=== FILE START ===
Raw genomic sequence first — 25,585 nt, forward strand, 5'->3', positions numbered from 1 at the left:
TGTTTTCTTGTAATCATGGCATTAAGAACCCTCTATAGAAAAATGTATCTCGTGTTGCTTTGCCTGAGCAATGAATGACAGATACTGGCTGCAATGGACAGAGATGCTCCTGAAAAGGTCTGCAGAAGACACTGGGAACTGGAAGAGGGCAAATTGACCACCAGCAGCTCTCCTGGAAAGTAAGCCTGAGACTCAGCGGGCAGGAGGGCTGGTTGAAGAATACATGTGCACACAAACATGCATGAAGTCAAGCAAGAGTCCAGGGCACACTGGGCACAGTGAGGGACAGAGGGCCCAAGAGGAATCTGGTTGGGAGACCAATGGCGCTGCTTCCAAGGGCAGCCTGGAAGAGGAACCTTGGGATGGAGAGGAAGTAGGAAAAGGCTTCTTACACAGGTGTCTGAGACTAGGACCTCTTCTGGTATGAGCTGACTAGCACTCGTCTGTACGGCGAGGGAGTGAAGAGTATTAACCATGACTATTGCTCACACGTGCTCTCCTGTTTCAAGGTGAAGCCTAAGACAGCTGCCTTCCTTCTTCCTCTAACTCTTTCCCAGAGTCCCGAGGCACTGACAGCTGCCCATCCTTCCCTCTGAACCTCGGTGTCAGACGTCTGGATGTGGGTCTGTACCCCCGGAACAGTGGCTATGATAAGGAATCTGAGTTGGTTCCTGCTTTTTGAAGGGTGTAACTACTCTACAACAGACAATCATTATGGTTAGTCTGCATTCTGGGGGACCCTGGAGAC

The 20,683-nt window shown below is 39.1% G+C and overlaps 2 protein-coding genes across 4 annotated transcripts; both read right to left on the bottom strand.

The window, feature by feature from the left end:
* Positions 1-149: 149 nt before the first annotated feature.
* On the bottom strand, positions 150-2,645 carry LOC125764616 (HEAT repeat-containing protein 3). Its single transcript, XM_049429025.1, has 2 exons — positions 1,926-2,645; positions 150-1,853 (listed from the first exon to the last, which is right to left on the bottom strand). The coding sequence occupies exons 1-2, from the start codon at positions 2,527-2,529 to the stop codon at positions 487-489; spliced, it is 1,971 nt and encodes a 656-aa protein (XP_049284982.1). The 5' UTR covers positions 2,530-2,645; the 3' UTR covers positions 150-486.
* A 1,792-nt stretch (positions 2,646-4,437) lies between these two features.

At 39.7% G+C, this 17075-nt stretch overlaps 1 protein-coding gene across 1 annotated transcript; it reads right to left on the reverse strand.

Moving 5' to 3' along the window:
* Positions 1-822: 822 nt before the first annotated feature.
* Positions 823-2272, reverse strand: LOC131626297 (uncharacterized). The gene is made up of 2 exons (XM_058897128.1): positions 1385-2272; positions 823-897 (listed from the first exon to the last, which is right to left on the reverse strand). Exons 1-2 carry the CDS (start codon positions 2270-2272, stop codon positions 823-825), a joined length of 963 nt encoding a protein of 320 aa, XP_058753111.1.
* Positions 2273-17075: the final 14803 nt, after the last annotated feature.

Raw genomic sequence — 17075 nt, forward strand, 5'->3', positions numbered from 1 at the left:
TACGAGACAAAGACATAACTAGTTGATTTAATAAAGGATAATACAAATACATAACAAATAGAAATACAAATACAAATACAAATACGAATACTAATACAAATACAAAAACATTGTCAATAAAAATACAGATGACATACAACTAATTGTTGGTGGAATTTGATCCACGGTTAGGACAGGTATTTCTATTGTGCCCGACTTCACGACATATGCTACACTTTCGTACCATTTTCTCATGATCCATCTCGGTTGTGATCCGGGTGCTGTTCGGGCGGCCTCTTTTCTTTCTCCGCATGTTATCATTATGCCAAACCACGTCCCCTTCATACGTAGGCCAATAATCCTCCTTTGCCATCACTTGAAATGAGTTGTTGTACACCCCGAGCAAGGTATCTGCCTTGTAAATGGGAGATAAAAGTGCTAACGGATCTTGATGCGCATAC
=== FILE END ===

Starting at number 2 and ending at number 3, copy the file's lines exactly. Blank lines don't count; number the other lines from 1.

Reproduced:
TGTTTTCTTGTAATCATGGCATTAAGAACCCTCTATAGAAAAATGTATCTCGTGTTGCTTTGCCTGAGCAATGAATGACAGATACTGGCTGCAATGGACAGAGATGCTCCTGAAAAGGTCTGCAGAAGACACTGGGAACTGGAAGAGGGCAAATTGACCACCAGCAGCTCTCCTGGAAAGTAAGCCTGAGACTCAGCGGGCAGGAGGGCTGGTTGAAGAATACATGTGCACACAAACATGCATGAAGTCAAGCAAGAGTCCAGGGCACACTGGGCACAGTGAGGGACAGAGGGCCCAAGAGGAATCTGGTTGGGAGACCAATGGCGCTGCTTCCAAGGGCAGCCTGGAAGAGGAACCTTGGGATGGAGAGGAAGTAGGAAAAGGCTTCTTACACAGGTGTCTGAGACTAGGACCTCTTCTGGTATGAGCTGACTAGCACTCGTCTGTACGGCGAGGGAGTGAAGAGTATTAACCATGACTATTGCTCACACGTGCTCTCCTGTTTCAAGGTGAAGCCTAAGACAGCTGCCTTCCTTCTTCCTCTAACTCTTTCCCAGAGTCCCGAGGCACTGACAGCTGCCCATCCTTCCCTCTGAACCTCGGTGTCAGACGTCTGGATGTGGGTCTGTACCCCCGGAACAGTGGCTATGATAAGGAATCTGAGTTGGTTCCTGCTTTTTGAAGGGTGTAACTACTCTACAACAGACAATCATTATGGTTAGTCTGCATTCTGGGGGACCCTGGAGAC

The 20,683-nt window shown below is 39.1% G+C and overlaps 2 protein-coding genes across 4 annotated transcripts; both read right to left on the bottom strand.